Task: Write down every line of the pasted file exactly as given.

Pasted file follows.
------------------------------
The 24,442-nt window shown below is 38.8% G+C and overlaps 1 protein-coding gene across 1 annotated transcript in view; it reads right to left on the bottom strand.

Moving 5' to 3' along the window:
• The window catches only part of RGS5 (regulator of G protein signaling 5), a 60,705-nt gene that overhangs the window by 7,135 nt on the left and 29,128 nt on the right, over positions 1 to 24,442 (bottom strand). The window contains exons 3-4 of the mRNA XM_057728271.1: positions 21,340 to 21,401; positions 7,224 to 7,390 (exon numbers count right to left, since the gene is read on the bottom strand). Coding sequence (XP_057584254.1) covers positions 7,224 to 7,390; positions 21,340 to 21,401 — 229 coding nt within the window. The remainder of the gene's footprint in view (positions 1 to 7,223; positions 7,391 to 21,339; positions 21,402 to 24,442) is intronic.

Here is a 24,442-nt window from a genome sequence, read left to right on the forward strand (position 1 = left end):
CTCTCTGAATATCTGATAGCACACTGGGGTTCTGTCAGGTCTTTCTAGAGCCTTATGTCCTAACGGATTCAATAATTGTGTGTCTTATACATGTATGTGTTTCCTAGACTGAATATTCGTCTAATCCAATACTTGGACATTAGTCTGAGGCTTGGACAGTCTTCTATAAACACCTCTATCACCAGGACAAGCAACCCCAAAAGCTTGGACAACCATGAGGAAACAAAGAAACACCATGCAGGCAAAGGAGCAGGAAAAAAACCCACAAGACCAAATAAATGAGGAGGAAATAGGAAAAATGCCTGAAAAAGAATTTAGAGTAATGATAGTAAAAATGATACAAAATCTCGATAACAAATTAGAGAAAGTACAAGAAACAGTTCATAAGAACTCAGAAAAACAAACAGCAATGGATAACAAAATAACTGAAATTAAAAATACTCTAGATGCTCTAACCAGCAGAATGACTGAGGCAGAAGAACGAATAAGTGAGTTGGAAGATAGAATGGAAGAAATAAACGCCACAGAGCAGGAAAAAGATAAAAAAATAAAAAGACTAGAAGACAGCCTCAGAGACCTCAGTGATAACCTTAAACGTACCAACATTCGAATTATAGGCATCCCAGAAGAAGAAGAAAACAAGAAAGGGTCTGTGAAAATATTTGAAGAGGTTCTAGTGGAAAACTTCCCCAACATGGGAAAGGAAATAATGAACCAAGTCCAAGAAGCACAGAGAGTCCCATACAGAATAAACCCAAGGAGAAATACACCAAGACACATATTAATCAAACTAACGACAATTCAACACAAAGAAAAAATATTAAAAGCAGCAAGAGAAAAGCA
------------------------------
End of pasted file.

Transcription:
The 24,442-nt window shown below is 38.8% G+C and overlaps 1 protein-coding gene across 1 annotated transcript in view; it reads right to left on the bottom strand.

Moving 5' to 3' along the window:
• The window catches only part of RGS5 (regulator of G protein signaling 5), a 60,705-nt gene that overhangs the window by 7,135 nt on the left and 29,128 nt on the right, over positions 1 to 24,442 (bottom strand). The window contains exons 3-4 of the mRNA XM_057728271.1: positions 21,340 to 21,401; positions 7,224 to 7,390 (exon numbers count right to left, since the gene is read on the bottom strand). Coding sequence (XP_057584254.1) covers positions 7,224 to 7,390; positions 21,340 to 21,401 — 229 coding nt within the window. The remainder of the gene's footprint in view (positions 1 to 7,223; positions 7,391 to 21,339; positions 21,402 to 24,442) is intronic.

Here is a 24,442-nt window from a genome sequence, read left to right on the forward strand (position 1 = left end):
CTCTCTGAATATCTGATAGCACACTGGGGTTCTGTCAGGTCTTTCTAGAGCCTTATGTCCTAACGGATTCAATAATTGTGTGTCTTATACATGTATGTGTTTCCTAGACTGAATATTCGTCTAATCCAATACTTGGACATTAGTCTGAGGCTTGGACAGTCTTCTATAAACACCTCTATCACCAGGACAAGCAACCCCAAAAGCTTGGACAACCATGAGGAAACAAAGAAACACCATGCAGGCAAAGGAGCAGGAAAAAAACCCACAAGACCAAATAAATGAGGAGGAAATAGGAAAAATGCCTGAAAAAGAATTTAGAGTAATGATAGTAAAAATGATACAAAATCTCGATAACAAATTAGAGAAAGTACAAGAAACAGTTCATAAGAACTCAGAAAAACAAACAGCAATGGATAACAAAATAACTGAAATTAAAAATACTCTAGATGCTCTAACCAGCAGAATGACTGAGGCAGAAGAACGAATAAGTGAGTTGGAAGATAGAATGGAAGAAATAAACGCCACAGAGCAGGAAAAAGATAAAAAAATAAAAAGACTAGAAGACAGCCTCAGAGACCTCAGTGATAACCTTAAACGTACCAACATTCGAATTATAGGCATCCCAGAAGAAGAAGAAAACAAGAAAGGGTCTGTGAAAATATTTGAAGAGGTTCTAGTGGAAAACTTCCCCAACATGGGAAAGGAAATAATGAACCAAGTCCAAGAAGCACAGAGAGTCCCATACAGAATAAACCCAAGGAGAAATACACCAAGACACATATTAATCAAACTAACGACAATTCAACACAAAGAAAAAATATTAAAAGCAGCAAGAGAAAAGCA